|Psychologist says her industry blames rather than heals|
'The Psychology Industry casts a long shadow over life in North America," writes renegade Canadian psychologist and author Tana Dineen, "[yet] it is not concerned about the damage it wreaks on users and society as a whole." These fighting words are found in Dineen's newly revised Manufacturing Victims: What the Psychology Industry is Doing to People. Due to the mass popularity of psychotherapy in the past decades, argues Dineen, ordinary lives take on a melodramatic quality, and "victim" stories flow into conversations, becoming excuses for people's embarrassments, regrets or personal failings.
Sadly, we have become a society that prefers to sulk and blame rather than take responsibility for shaping our lives. "Just as there are real victims (of war, rape, torture, etc.)," acknowledges Dineen, "so too are there fabricated victims who are, by and large, the products of the Psychology Industry. The practice of psychologizing and pathologizing is now so widespread that it is difficult to garner support to stop the practice, even in its most harmful forms." And how would Dineen like to see the damaging effects of psychology stopped?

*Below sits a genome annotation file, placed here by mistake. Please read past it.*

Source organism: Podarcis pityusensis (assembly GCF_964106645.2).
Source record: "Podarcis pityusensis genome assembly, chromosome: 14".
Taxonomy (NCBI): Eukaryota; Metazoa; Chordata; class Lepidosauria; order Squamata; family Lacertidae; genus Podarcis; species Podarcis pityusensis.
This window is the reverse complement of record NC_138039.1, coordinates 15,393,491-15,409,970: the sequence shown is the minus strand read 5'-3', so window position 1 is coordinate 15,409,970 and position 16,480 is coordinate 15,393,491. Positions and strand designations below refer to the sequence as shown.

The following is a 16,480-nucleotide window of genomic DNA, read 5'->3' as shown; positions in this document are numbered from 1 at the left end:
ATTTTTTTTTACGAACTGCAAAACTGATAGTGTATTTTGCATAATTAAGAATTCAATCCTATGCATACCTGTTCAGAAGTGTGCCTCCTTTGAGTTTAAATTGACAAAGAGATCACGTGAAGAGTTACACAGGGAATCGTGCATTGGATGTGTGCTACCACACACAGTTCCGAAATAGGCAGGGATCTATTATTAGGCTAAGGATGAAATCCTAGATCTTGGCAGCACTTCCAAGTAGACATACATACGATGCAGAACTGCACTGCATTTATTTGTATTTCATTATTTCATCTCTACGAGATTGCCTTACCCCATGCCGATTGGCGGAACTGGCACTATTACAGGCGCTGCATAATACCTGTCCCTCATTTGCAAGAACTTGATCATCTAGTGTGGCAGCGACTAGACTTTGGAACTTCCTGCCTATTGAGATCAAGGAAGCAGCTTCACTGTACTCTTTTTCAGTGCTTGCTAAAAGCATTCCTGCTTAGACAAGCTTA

- Eliminate the licensing of psychologists and other psychotherapists. These legally sanctioned vestments of power, argues Dineen, serve to falsely set therapists apart from astrologers, soothsayers and psychics.
- Curtail insurance coverage for psychological services.
- Stop the public funding of victim support groups, court-ordered treatment programs, compensation for psychological stress and damage, paid stress leave, and mandatory stress debriefing for victims of trauma.
- Prevent psychologists from posing as experts in the courts. In many cases, says Dineen, psychologists have fooled judges and jurors into believing their testimony is based on responsible, scientific research.
- Hold therapists accountable for personal damage or loss caused by "junk therapy." This includes filing complaints to licensing board and launching lawsuits.
- Redirect money that is spent on psychological services to more pressing issues, such as the seriously mentally ill who have been abandoned.
|On the Couch
Carol Milstone, PhD